Online Exhibition: January 26 - March 31, 2016
Finissage: Thursday, March 10th 5-7 PM
Location: EV Lobby, 1515 St. Catherine W.
Initiated by the Sexual Assault Resource Centre (SARC) at Concordia University and coordinated by Jay Bossé, this participatory photography project aims to raise awareness about sexual violence, provide an opportunity for participants to document and share their realities and concerns, heal from traumatic experiences and spark a dialogue that contributes to cultural change. This project seeks to start a dialogue around the impact and prevention of sexual violence through participatory photography workshops and the images created by participants. The workshops will be places for discussions, support and sharing of ideas, which will inform the work made and exhibited to the public.
The participants in this project will attend four workshops between January and February 2016, followed by an exhibition of the work they have created. The exhibition will be held on the Concordia University campus from March 7th to 10th, 2016. Participants will choose from either a self-directed approach to their work, or techniques and concepts proposed by the Project Coordinator. Each workshop will be chronicled and the work presented on the articule website.
The Sexual Assault Resource Centre (SARC) at Concordia University provides support to survivors of sexual violence and education to the broader community about these issues. SARC’s vision includes building a community that supports and respects survivors; this starts with creating opportunities for dialogue about the causes, impacts and prevention of sexual violence.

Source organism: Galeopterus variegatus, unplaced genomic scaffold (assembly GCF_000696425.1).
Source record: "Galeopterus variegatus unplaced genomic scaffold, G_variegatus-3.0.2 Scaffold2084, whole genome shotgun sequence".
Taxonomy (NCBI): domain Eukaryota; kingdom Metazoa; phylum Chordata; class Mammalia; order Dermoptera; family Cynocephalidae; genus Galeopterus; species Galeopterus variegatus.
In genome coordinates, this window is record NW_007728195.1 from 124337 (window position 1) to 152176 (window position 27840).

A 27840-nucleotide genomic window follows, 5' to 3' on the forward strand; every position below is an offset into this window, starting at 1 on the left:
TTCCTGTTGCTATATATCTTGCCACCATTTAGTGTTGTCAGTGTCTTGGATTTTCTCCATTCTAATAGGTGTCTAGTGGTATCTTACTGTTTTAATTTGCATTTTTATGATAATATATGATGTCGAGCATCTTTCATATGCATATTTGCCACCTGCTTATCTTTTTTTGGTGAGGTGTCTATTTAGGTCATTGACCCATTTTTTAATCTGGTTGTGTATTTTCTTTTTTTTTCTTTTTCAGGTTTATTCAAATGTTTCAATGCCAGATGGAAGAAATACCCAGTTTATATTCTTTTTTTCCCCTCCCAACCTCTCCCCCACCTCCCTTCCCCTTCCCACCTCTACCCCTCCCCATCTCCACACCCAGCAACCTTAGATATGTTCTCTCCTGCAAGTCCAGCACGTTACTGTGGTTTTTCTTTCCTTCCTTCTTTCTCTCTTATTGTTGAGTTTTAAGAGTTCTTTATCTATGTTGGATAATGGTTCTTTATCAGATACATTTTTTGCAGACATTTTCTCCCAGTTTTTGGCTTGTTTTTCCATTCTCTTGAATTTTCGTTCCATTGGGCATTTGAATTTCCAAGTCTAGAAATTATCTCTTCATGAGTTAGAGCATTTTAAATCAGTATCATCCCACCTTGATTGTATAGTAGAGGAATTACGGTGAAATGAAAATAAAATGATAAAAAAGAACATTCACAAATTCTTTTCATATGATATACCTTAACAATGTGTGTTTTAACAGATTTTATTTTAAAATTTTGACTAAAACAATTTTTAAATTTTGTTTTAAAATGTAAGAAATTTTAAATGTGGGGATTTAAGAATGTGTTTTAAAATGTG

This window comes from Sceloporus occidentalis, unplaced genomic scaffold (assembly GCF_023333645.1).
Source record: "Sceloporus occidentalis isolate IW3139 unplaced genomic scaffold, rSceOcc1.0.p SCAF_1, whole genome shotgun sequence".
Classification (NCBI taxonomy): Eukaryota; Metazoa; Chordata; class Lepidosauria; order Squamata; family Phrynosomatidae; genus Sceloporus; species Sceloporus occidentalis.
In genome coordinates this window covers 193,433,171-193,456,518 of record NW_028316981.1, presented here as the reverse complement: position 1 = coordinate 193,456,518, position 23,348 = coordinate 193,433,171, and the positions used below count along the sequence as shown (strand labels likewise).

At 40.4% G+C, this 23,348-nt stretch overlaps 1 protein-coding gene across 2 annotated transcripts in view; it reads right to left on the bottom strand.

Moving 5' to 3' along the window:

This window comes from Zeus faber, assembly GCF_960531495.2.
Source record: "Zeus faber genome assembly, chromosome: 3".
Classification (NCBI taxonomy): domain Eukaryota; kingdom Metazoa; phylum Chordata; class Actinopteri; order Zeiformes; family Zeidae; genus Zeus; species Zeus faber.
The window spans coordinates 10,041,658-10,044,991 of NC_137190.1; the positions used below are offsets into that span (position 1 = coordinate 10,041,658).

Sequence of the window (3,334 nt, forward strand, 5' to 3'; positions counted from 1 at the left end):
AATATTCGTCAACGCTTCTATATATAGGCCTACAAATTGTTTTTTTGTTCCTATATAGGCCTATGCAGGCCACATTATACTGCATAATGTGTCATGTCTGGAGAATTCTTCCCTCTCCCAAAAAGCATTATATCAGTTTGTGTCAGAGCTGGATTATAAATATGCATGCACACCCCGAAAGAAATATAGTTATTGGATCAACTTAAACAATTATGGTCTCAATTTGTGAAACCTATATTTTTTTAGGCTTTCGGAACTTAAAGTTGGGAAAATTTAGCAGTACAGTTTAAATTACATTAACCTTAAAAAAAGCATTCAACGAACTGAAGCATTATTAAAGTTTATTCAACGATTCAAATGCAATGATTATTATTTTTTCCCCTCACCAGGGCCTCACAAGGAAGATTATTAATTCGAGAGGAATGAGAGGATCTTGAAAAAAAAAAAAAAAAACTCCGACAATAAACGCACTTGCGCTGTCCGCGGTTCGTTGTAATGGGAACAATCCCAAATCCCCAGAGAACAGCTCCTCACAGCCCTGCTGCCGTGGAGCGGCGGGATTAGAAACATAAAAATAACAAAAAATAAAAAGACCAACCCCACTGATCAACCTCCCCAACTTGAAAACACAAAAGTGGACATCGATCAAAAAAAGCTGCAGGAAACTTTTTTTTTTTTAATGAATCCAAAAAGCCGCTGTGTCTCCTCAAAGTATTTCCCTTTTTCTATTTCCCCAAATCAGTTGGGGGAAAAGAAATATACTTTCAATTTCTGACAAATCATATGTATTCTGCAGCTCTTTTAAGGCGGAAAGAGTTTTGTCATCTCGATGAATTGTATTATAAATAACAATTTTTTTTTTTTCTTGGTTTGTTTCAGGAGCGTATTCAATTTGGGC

Jay Bossé is a fourth-year student with a Major in Art History and Studio Arts and a Minor in Interdisciplinary Studies in Sexuality at Concordia University. As an artist his mediums are mostly drawing, collage/mixed medium, video and performance. However all of his work is deeply influenced or aided by a photographic process. Conceptually his artwork as well as curatorial and academic interests is often informed by queer and feminist theory. Furthermore he looks to understanding the body (with a focus on trans* bodies) and its intersection to identity and sexuality in relation to cultural and social structures. Most of his curatorial work has been in participatory artistic projects, where art intersects with social justices as well as a community-based activism.
Curator(s): Jay Bosse
Credits: Copyright Concordia University
Dialing up Dialogue – visual conversations on the impact of sexual assaultThursday, March 10, 2016 - 17:00
The Sexual Assault Resource Centre (SARC) invites you to view the work made during our photography workshop series.
Presented in the EV Lobby (1515 Ste-Catherine West) between March 7th and 10th. Finissage with...
03 Mar 2016 | [comment_count]